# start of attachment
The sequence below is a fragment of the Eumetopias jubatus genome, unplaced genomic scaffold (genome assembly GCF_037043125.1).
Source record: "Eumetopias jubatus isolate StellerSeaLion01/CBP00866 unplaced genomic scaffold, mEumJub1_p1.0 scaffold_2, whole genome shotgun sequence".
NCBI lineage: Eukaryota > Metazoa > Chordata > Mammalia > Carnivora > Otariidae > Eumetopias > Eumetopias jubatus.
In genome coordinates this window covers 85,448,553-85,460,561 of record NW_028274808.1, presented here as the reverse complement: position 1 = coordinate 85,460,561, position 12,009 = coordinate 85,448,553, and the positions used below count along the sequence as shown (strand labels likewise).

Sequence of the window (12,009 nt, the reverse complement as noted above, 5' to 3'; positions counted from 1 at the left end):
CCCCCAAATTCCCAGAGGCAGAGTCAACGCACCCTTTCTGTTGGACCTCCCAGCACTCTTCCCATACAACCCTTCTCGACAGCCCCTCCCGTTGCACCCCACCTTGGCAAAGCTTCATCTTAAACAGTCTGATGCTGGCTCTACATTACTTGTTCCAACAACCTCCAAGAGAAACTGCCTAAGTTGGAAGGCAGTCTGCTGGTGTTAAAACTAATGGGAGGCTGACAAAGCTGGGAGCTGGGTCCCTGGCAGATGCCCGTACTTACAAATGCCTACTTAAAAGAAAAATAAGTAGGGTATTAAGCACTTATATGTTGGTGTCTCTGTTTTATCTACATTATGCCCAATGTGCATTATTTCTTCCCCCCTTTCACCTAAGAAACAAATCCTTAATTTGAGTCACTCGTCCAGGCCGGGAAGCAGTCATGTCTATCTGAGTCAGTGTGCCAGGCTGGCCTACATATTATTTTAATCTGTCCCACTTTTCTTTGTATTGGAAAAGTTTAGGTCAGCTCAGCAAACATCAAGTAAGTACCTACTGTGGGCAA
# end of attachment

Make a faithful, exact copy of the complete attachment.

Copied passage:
The sequence below is a fragment of the Eumetopias jubatus genome, unplaced genomic scaffold (genome assembly GCF_037043125.1).
Source record: "Eumetopias jubatus isolate StellerSeaLion01/CBP00866 unplaced genomic scaffold, mEumJub1_p1.0 scaffold_2, whole genome shotgun sequence".
NCBI lineage: Eukaryota > Metazoa > Chordata > Mammalia > Carnivora > Otariidae > Eumetopias > Eumetopias jubatus.
In genome coordinates this window covers 85,448,553-85,460,561 of record NW_028274808.1, presented here as the reverse complement: position 1 = coordinate 85,460,561, position 12,009 = coordinate 85,448,553, and the positions used below count along the sequence as shown (strand labels likewise).

Sequence of the window (12,009 nt, the reverse complement as noted above, 5' to 3'; positions counted from 1 at the left end):
CCCCCAAATTCCCAGAGGCAGAGTCAACGCACCCTTTCTGTTGGACCTCCCAGCACTCTTCCCATACAACCCTTCTCGACAGCCCCTCCCGTTGCACCCCACCTTGGCAAAGCTTCATCTTAAACAGTCTGATGCTGGCTCTACATTACTTGTTCCAACAACCTCCAAGAGAAACTGCCTAAGTTGGAAGGCAGTCTGCTGGTGTTAAAACTAATGGGAGGCTGACAAAGCTGGGAGCTGGGTCCCTGGCAGATGCCCGTACTTACAAATGCCTACTTAAAAGAAAAATAAGTAGGGTATTAAGCACTTATATGTTGGTGTCTCTGTTTTATCTACATTATGCCCAATGTGCATTATTTCTTCCCCCCTTTCACCTAAGAAACAAATCCTTAATTTGAGTCACTCGTCCAGGCCGGGAAGCAGTCATGTCTATCTGAGTCAGTGTGCCAGGCTGGCCTACATATTATTTTAATCTGTCCCACTTTTCTTTGTATTGGAAAAGTTTAGGTCAGCTCAGCAAACATCAAGTAAGTACCTACTGTGGGCAA